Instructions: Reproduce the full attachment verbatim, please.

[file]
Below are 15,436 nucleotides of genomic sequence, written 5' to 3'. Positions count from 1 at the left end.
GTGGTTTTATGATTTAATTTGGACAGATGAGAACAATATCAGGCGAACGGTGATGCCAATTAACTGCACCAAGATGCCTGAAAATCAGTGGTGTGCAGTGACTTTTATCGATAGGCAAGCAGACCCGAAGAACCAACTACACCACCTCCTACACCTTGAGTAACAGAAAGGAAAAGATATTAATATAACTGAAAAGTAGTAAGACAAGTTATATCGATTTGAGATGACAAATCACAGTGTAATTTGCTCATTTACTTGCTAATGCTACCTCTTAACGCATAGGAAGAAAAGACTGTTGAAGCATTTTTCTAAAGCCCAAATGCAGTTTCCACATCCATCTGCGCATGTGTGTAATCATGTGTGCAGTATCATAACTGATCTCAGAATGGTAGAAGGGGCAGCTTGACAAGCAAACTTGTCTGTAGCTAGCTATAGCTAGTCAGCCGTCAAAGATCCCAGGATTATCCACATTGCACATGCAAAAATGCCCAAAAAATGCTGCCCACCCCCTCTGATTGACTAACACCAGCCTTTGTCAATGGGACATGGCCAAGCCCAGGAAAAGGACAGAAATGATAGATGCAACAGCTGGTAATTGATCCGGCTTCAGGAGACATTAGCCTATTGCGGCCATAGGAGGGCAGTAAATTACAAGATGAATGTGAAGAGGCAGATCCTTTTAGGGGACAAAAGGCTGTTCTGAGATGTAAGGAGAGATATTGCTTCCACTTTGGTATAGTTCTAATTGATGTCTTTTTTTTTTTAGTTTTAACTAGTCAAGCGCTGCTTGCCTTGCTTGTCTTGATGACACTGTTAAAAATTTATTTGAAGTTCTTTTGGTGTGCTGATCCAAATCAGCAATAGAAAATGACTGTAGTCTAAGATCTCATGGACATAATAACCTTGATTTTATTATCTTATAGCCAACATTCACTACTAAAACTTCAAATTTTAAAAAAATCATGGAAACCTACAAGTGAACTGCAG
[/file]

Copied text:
Below are 15,436 nucleotides of genomic sequence, written 5' to 3'. Positions count from 1 at the left end.
GTGGTTTTATGATTTAATTTGGACAGATGAGAACAATATCAGGCGAACGGTGATGCCAATTAACTGCACCAAGATGCCTGAAAATCAGTGGTGTGCAGTGACTTTTATCGATAGGCAAGCAGACCCGAAGAACCAACTACACCACCTCCTACACCTTGAGTAACAGAAAGGAAAAGATATTAATATAACTGAAAAGTAGTAAGACAAGTTATATCGATTTGAGATGACAAATCACAGTGTAATTTGCTCATTTACTTGCTAATGCTACCTCTTAACGCATAGGAAGAAAAGACTGTTGAAGCATTTTTCTAAAGCCCAAATGCAGTTTCCACATCCATCTGCGCATGTGTGTAATCATGTGTGCAGTATCATAACTGATCTCAGAATGGTAGAAGGGGCAGCTTGACAAGCAAACTTGTCTGTAGCTAGCTATAGCTAGTCAGCCGTCAAAGATCCCAGGATTATCCACATTGCACATGCAAAAATGCCCAAAAAATGCTGCCCACCCCCTCTGATTGACTAACACCAGCCTTTGTCAATGGGACATGGCCAAGCCCAGGAAAAGGACAGAAATGATAGATGCAACAGCTGGTAATTGATCCGGCTTCAGGAGACATTAGCCTATTGCGGCCATAGGAGGGCAGTAAATTACAAGATGAATGTGAAGAGGCAGATCCTTTTAGGGGACAAAAGGCTGTTCTGAGATGTAAGGAGAGATATTGCTTCCACTTTGGTATAGTTCTAATTGATGTCTTTTTTTTTTTAGTTTTAACTAGTCAAGCGCTGCTTGCCTTGCTTGTCTTGATGACACTGTTAAAAATTTATTTGAAGTTCTTTTGGTGTGCTGATCCAAATCAGCAATAGAAAATGACTGTAGTCTAAGATCTCATGGACATAATAACCTTGATTTTATTATCTTATAGCCAACATTCACTACTAAAACTTCAAATTTTAAAAAAATCATGGAAACCTACAAGTGAACTGCAG